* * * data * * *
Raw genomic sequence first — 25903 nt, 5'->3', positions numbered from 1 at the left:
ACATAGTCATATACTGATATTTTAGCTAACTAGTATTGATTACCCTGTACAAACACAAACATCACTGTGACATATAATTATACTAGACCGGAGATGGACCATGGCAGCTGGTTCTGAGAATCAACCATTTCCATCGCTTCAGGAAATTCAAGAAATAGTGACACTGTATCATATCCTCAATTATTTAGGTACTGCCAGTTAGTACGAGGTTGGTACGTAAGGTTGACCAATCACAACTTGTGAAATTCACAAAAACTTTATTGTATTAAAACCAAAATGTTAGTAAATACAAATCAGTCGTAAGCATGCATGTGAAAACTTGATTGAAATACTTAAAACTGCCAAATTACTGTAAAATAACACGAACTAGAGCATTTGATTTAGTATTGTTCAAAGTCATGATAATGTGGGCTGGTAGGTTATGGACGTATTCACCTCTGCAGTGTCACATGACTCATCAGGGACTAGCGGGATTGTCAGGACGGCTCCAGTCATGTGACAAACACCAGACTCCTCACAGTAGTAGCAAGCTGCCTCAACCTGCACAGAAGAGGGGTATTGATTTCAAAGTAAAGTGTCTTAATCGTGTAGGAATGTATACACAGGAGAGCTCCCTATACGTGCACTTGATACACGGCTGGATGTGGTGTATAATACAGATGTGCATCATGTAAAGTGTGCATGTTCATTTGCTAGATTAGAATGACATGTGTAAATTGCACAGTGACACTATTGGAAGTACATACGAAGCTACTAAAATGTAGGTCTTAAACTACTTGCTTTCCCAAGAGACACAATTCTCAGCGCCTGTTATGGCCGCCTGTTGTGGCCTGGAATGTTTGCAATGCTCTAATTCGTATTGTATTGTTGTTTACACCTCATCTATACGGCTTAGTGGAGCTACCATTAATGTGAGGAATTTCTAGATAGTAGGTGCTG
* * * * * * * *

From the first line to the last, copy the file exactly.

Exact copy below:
Raw genomic sequence first — 25903 nt, 5'->3', positions numbered from 1 at the left:
ACATAGTCATATACTGATATTTTAGCTAACTAGTATTGATTACCCTGTACAAACACAAACATCACTGTGACATATAATTATACTAGACCGGAGATGGACCATGGCAGCTGGTTCTGAGAATCAACCATTTCCATCGCTTCAGGAAATTCAAGAAATAGTGACACTGTATCATATCCTCAATTATTTAGGTACTGCCAGTTAGTACGAGGTTGGTACGTAAGGTTGACCAATCACAACTTGTGAAATTCACAAAAACTTTATTGTATTAAAACCAAAATGTTAGTAAATACAAATCAGTCGTAAGCATGCATGTGAAAACTTGATTGAAATACTTAAAACTGCCAAATTACTGTAAAATAACACGAACTAGAGCATTTGATTTAGTATTGTTCAAAGTCATGATAATGTGGGCTGGTAGGTTATGGACGTATTCACCTCTGCAGTGTCACATGACTCATCAGGGACTAGCGGGATTGTCAGGACGGCTCCAGTCATGTGACAAACACCAGACTCCTCACAGTAGTAGCAAGCTGCCTCAACCTGCACAGAAGAGGGGTATTGATTTCAAAGTAAAGTGTCTTAATCGTGTAGGAATGTATACACAGGAGAGCTCCCTATACGTGCACTTGATACACGGCTGGATGTGGTGTATAATACAGATGTGCATCATGTAAAGTGTGCATGTTCATTTGCTAGATTAGAATGACATGTGTAAATTGCACAGTGACACTATTGGAAGTACATACGAAGCTACTAAAATGTAGGTCTTAAACTACTTGCTTTCCCAAGAGACACAATTCTCAGCGCCTGTTATGGCCGCCTGTTGTGGCCTGGAATGTTTGCAATGCTCTAATTCGTATTGTATTGTTGTTTACACCTCATCTATACGGCTTAGTGGAGCTACCATTAATGTGAGGAATTTCTAGATAGTAGGTGCTG